Page Speed has been spoken about a lot over the past two years. Google has made it a major ranking factor for search. They even made a special tool called AMP to show us all how to make pages load fast and be mobile friendly.
I have taken all of this to heart myself and am always trying to ensure we have fast page speeds for all our websites. Anyhow, this article is not about page speed alone, it’s about LinkedIn and what it does to your page speed.
The Linkedin Insights Tool
I recently attempted to use LinkedIn Insights and it was very insightful. It’s a tool similar to Facebook Pixel or Google Adwords tracking code. At its core, it is meant to allow you to track users from LinkedIn on your website. You can then make an audience to market to these users with remarketing methods. Sounds like a wonderful idea. And it is, in fact, a really good idea.
I went to the LinkedIn insights tool and I added the specific code to my Google Tag Manager. It was a really simple process and after checking it was tracking, I thought nothing more of it.
A few days passed and I had on my schedule to do some page edits and refresh a few pages on my website. We are doing a full site audit at the moment to improve all pages for SEO and conversion etc.
Immediately I noticed some very odd messages in Google Chrome. Weird domains were loading lots of scripts. Immediately my mind jumps to the worse case scenario and I’m left wondering if it was a Google Chrome extension or virus. At this point, I scanned my Mac using a malware tool and started to try and track down the culprit of this problem.
After running the scan and experimenting with an enable and disable on all my chrome extensions I realised the problem was my website. It was loading something weird. I had a sinking feeling. I was wondering how my site could have possibly been hacked and this script got onto my pages.
Then, it occurred to me. I had added the LinkedIn Insights tracking code. I went to my Google Tag Manager toolkit, turned on the preview mode and could see LinkedIn Insights. It was loading a bunch of total rubbish behind it. I mean, why on earth should a tracking code have such weight to it.
A deeper investigated into LinkedIn Insights was needed
Using GTMetrix I loaded a page speed report using Australia as my location. Last time I ran it I was just above one second total load time. This time it was 8.0 seconds! Not 4, not 3 but 8 seconds. I was finding this hard to believe. Anyone that knows how hard it is to get WordPress to load a nice site in 1.2 seconds will appreciate my disappointment. I had gained weight, a lot of weight.
This result reminded me of the fat-free yoghurt episode on Seinfeld years ago. In this episode, everyone started getting fat eating yoghurt that was thought to be fat-free. When they jump on the scale, of course, it was over, they had all gained weight. You can do a Youtube search to find the episode.
I too had bought into the dream of LinkedIn Insights and found it was fat. Very fat and was a weight on my page.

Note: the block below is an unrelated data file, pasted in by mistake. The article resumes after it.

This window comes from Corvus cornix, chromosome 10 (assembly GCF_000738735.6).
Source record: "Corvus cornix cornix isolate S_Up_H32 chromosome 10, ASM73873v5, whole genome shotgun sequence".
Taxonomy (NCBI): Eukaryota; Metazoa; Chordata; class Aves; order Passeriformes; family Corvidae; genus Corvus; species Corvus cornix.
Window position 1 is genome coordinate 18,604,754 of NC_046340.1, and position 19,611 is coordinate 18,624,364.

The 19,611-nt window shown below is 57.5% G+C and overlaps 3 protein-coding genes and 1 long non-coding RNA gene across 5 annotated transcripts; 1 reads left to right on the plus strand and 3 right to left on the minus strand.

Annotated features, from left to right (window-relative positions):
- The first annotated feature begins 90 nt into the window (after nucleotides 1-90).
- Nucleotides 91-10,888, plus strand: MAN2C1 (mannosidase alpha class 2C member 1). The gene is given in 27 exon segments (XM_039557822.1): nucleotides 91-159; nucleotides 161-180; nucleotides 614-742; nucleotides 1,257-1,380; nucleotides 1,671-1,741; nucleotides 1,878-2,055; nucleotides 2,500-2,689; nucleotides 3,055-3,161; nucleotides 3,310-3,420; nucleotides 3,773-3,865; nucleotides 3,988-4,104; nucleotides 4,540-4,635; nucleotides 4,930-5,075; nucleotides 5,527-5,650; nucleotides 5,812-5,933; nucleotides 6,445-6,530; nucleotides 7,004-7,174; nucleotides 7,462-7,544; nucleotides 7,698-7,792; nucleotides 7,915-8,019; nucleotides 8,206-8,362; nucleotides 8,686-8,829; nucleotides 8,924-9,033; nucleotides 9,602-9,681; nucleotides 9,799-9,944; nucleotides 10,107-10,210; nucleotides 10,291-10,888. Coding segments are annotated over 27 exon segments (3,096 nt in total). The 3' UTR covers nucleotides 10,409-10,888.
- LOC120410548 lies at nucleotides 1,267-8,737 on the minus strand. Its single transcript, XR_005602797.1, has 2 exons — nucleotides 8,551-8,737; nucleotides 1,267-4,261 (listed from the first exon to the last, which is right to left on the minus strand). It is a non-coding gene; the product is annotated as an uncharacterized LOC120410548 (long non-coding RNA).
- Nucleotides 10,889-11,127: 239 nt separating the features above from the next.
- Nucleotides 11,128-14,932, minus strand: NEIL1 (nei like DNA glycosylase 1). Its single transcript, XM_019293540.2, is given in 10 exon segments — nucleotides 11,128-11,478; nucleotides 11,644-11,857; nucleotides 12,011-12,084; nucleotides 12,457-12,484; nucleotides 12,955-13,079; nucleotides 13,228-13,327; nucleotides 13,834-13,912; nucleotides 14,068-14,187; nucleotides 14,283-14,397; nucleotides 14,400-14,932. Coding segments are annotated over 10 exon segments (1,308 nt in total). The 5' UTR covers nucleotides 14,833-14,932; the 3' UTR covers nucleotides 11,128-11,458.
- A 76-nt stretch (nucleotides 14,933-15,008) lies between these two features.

I went to Google Tag Manager and published a new version of my tag container code without LinkedIn Insights and re-ran the test. I was back at 1.7 seconds.
LinkedIn Insights takes over 6 seconds to load!
Simple maths here was telling me that the LinkedIn Insights code was adding a whopping 6.3 seconds to my load time. Yep, 6.3 seconds. WOW.
It was loading just 0.3 megabytes in 6.1 seconds and managed to take my page speed ranking from an A to a B. All the hype and sales marketing materials on the earth can’t make up for such a terrible tracking code load time.
I removed the Insights code and began to rethink my advertising strategy. However the insightful side of myself (see what I did there) made me want to look further.
I’m merciless with a tracking code
You should be merciless too. You see, Google tells us that for every second we increase load time on our pages, we lose 25% of our customers. So effectively to lose all your customers you can just load LinkedIn Insights.
I have included the screenshots of the test comparison below. The red column is the load time for my site with LinkedIn Insights installed.
At my current page size, my biggest weight is Google Tag Manager at 0.5 seconds. GTM is giving me lots of good information with Google Analytics. After my site audit will also have AdWords tracking code added to GTM.
When should you use a tracking code?
Acting on analytics will make a difference. Act on what you already have. After that, If you cannot get the insights you need from Google Analytics, use something else but uninstall what doesn’t work and use what you have installed.
Don’t load what you don’t need.
As for Facebook Pixel – I don’t use it on my site because I’m not using retargeting advertising. If you are, then you may want to use it but don’t load it just for the fun of it. All you will do is slow down your website to no advantage. You may, in fact, cause a disadvantage if your webpage slows and gets too heavy from the script.
One rule is the rule to rule them all in 2018, make sure your page loads fast.
When I say fast, GTMetrix should be giving you a total page load time of under 2 seconds with Google Analytics on no bandwidth restriction.
If you cant do that, it’s time to get mean and get lean. Lose that page weight and get results. You can have the best website design ever, but if it loads slow no one will ever hang around to see it.
Should I use LinkedIn Insights?
I would say no. Unless a tracking code loads fast you should not include it. The only exception is when you absolutely must have the script to make your business work. For just about every customer I can think of, that means you should never install LinkedIn insights. Wait it out until they can get it loaded in under 1 second.